He hadn't traveled far when he found a bow, just lying on the ground in the corridor. He put the bow in his pack and continued on, it was useless without arrows. After a few turns he stumbled upon a staircase and rested. After a long trek he found himself peering into a lair of cave spiders, luckily for him, sleeping. He retreated as quietly and quickly as he could. He wasn't followed but as a precautionary step, he closed and jammed the first door that lie between him and them.

In order for Arog to continue his exploration, he would have to cross paths with the photoplasm again. It was awake this time. As he approached, it drained all his mana and even inflicted a serious wound when he stupidly got too close. He made it past the plasm and soon discovered another staircase, but apparently this dungeon level was very smallish. He used his last scroll of magic mapping to find the secret doorway that led to the rest of the level. The passage was guarded by a naga hatchling. Arog was unsure of how he would match up against this minor beast, so he retreated a step and threw a spike, then five more. Arog surmised that it's harder to hit things that he can't see, and the naga was just outside of the light cast by his torch. He threw an additional few pebbles before he finally hit it. He then headed for the stairs. Unknown to Arog, the napping naga was holding back a novice archer, who somehow surpassed it, and who took shots at poor Arog as he fled across the open, well lit, room. He made it to the stairs bloodied, but in one piece, then rested for as long as he could before descending.

Arog arrived on level 4, and was greeted by a silver mouse as well as a magic wand. It turned out to be a wand of light that did nothing more than wake the mouse. It was about this time that he noticed the, previously unnoticed, alley cat in the corner. The cat died quickly and the mouse didn't seem to be pursuing Arog (maybe it didn't wake after all), and he soon found a staircase and rested. further exploration yielded a second staircase without incident. From his perch on the stairs, he spotted an unknown smokey potion in a room just to the west. As he picked it up he noticed two more things. A scruffy looking hobbit looking back at him, and a vest of soft studded leather armour on the floor just beyond.

Arog let fly with his pebbles, throwing one after another until the hobbit lie dead. This kill gained Arog class level 4 and a good bump in the hit point department. He gathered his spent pebbles as well as the armour from the floor, and continued on. In the next room, just to the south, he found a pair of leather gloves. A bit later on, he killed a yellow worm mass as well as an orange frog before he encountered the cave orc. "What the heck is a cave orc doing on level 4", he thought, before taking a swing at it, and receiving one in return. It was then an evenly matched foot race to the nearest staircase. There was no time to rest before descending.

Level 5 seemed tame at first. Arog was greeted by the statue of an ogre chieftain and, after a bit of exploration, a kestrel which fled, then fled a second time before it finally died. Shortly thereafter, as he passed through a maze of doorways, another scruffy hobbit appeared, fled, and died. Arog was beginning to get nervous. He had not yet located or even detected a staircase. It was at about this time that he failed to notice, and therefore tripped a trap. A dart punctured his leg and he felt himself slow. Luckily for Arog, there were no enemies about. He was in a corridor blocked by rubble at one end and, as the wand of light revealed, a closed door at the other. Luckier still, the experience gained for disarming the trap was all he needed to achieve level 5. Arog learned two new spells, identify, which he could not cast because he lacked the mana, and illumination, which would no doubt come in handy if he could ever spare the mana. Most of his mana at this point in time was dedicated to casting detect doors and stairs.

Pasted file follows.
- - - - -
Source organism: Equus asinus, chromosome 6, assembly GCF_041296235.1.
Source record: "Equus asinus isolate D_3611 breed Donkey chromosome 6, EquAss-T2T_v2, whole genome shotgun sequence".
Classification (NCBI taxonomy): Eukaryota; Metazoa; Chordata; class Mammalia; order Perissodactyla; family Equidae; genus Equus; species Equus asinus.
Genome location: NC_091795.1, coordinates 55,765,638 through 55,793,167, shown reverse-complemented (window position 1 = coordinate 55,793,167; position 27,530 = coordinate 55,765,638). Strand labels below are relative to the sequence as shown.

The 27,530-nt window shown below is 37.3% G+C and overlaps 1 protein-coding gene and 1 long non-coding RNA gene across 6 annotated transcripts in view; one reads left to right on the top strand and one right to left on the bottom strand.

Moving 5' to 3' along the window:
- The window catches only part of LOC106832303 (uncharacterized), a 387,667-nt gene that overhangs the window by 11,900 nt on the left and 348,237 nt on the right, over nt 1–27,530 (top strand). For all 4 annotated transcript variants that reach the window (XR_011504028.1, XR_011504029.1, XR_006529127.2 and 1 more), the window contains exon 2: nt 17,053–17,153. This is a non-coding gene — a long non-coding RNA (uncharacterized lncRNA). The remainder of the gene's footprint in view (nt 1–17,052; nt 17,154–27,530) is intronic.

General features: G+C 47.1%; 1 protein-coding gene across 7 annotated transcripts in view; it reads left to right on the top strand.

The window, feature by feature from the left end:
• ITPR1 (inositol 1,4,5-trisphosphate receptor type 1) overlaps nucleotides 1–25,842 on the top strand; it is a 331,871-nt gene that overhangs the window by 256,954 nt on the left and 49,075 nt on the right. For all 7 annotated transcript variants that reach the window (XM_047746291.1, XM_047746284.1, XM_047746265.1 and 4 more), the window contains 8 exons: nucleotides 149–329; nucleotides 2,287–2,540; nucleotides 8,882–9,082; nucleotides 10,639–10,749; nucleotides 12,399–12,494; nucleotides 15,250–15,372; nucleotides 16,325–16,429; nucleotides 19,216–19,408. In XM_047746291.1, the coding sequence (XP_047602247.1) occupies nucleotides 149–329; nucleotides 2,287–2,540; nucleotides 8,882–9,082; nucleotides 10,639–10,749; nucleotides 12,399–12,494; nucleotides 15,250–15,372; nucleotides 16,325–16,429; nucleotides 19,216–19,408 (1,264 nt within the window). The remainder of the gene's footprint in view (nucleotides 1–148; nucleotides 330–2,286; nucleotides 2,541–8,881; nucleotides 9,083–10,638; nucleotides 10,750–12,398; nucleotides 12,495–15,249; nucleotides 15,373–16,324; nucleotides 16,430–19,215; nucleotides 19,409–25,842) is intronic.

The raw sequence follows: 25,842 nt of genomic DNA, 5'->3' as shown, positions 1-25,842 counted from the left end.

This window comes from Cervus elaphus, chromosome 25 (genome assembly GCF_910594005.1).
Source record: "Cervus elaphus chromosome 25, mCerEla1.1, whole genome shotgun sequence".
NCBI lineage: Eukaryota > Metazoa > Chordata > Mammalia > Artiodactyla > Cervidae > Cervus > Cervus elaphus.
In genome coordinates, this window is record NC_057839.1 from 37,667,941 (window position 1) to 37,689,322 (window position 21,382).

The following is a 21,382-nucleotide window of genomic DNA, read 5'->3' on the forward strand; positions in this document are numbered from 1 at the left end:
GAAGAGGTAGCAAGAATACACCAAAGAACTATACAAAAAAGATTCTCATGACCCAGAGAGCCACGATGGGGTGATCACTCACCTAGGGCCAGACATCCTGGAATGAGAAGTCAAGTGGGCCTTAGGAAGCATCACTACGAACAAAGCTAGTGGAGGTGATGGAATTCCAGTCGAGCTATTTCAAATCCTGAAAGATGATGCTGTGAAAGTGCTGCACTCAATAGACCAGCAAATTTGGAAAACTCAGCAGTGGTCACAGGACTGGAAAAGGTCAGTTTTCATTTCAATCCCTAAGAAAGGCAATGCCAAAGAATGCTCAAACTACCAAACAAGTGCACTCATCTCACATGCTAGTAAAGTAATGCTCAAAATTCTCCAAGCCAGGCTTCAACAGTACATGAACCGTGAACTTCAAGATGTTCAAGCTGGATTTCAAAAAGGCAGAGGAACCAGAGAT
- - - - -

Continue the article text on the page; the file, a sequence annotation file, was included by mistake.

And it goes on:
Seconds later, Arog located the stairs. They were just on the opposite side of the door he was leaning upon as he studied his spell book. To the north of the stairs was a small room housing a disenchanter eye. Arog stayed away from the eye, at least for now. He moved south staying close to the stairs. It was then that a raven appeared at 20'. Arog had a bad feeling about this encounter. He took a step backward, toward the stairs, just in case. The raven closed on him. Arog did not enjoy fighting birds. He had learned through experience that they were often fast moving with multiple attacks and for that reason were generally some of the toughest opponents he faced. He was near the stairs, maybe 50' away, but he doubted his ability to out run the avian. He swung and hit it, doing some damage, but not as much as he would have liked. The raven in return, bit Arog and pecked at his eyes blinding him. Arog swung again, but missed, and the crow inflicted more wounds. Arog retreated and the raven landed a vicious series of bites, pecks and claws that left Arog on death's doorstep.

Arog reached into his pack. Still blinded, he fumbled with the potion bottles. He choose one at random, since he knew not what any of them did. He drank the potion of poison. The RNG, as if wishing to add insult to injury, didn't allow the poison to kill him immediately. It bit him. He died.

The Eulogy... Arog was a hero. Not a very successful hero, certainly not a superhero, but a hero none the less. His accomplishments dwarfed those of his predecessors, and likely those of his successors, who were saddened to hear of his premature demise. The potions he didn't choose in his last moments were of resist heat, cure light wounds, and alertness. None would have saved him, yet all would have been better choices. The bits and pieces of armour he had found were, unbeknown to him, all ordinary. Had he been wearing some of those pieces, his armour class would have been nearly double, and he might have fared better against the raven. By far the best item in his possession was his fairly ordinary looking walking stick (+3,+4). Arog was a victim of chance. Luck got him this far, but as is almost always the case in Angband, his luck eventually ran out.
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Last edited by buzzkill; April 23, 2011 at 11:35.